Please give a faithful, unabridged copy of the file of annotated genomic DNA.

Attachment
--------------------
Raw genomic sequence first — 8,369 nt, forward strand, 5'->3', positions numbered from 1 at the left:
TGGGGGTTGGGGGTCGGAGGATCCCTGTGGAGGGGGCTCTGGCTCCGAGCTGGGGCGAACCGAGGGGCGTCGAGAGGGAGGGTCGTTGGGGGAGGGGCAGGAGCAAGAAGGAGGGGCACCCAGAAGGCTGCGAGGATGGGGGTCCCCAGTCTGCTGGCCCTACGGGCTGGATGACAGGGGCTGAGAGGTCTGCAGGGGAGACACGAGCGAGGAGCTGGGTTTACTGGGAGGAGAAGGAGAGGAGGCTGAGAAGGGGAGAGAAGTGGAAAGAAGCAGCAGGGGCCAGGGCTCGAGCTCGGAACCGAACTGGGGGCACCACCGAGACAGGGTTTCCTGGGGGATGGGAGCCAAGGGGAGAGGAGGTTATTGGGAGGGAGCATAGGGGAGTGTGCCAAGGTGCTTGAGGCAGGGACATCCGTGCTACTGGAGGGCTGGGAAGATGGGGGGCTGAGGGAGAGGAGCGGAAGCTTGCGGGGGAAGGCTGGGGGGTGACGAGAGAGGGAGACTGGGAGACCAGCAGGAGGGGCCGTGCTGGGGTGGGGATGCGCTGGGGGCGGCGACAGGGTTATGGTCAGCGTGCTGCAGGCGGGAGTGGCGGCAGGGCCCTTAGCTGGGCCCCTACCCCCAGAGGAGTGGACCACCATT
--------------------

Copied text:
Raw genomic sequence first — 8,369 nt, forward strand, 5'->3', positions numbered from 1 at the left:
TGGGGGTTGGGGGTCGGAGGATCCCTGTGGAGGGGGCTCTGGCTCCGAGCTGGGGCGAACCGAGGGGCGTCGAGAGGGAGGGTCGTTGGGGGAGGGGCAGGAGCAAGAAGGAGGGGCACCCAGAAGGCTGCGAGGATGGGGGTCCCCAGTCTGCTGGCCCTACGGGCTGGATGACAGGGGCTGAGAGGTCTGCAGGGGAGACACGAGCGAGGAGCTGGGTTTACTGGGAGGAGAAGGAGAGGAGGCTGAGAAGGGGAGAGAAGTGGAAAGAAGCAGCAGGGGCCAGGGCTCGAGCTCGGAACCGAACTGGGGGCACCACCGAGACAGGGTTTCCTGGGGGATGGGAGCCAAGGGGAGAGGAGGTTATTGGGAGGGAGCATAGGGGAGTGTGCCAAGGTGCTTGAGGCAGGGACATCCGTGCTACTGGAGGGCTGGGAAGATGGGGGGCTGAGGGAGAGGAGCGGAAGCTTGCGGGGGAAGGCTGGGGGGTGACGAGAGAGGGAGACTGGGAGACCAGCAGGAGGGGCCGTGCTGGGGTGGGGATGCGCTGGGGGCGGCGACAGGGTTATGGTCAGCGTGCTGCAGGCGGGAGTGGCGGCAGGGCCCTTAGCTGGGCCCCTACCCCCAGAGGAGTGGACCACCATT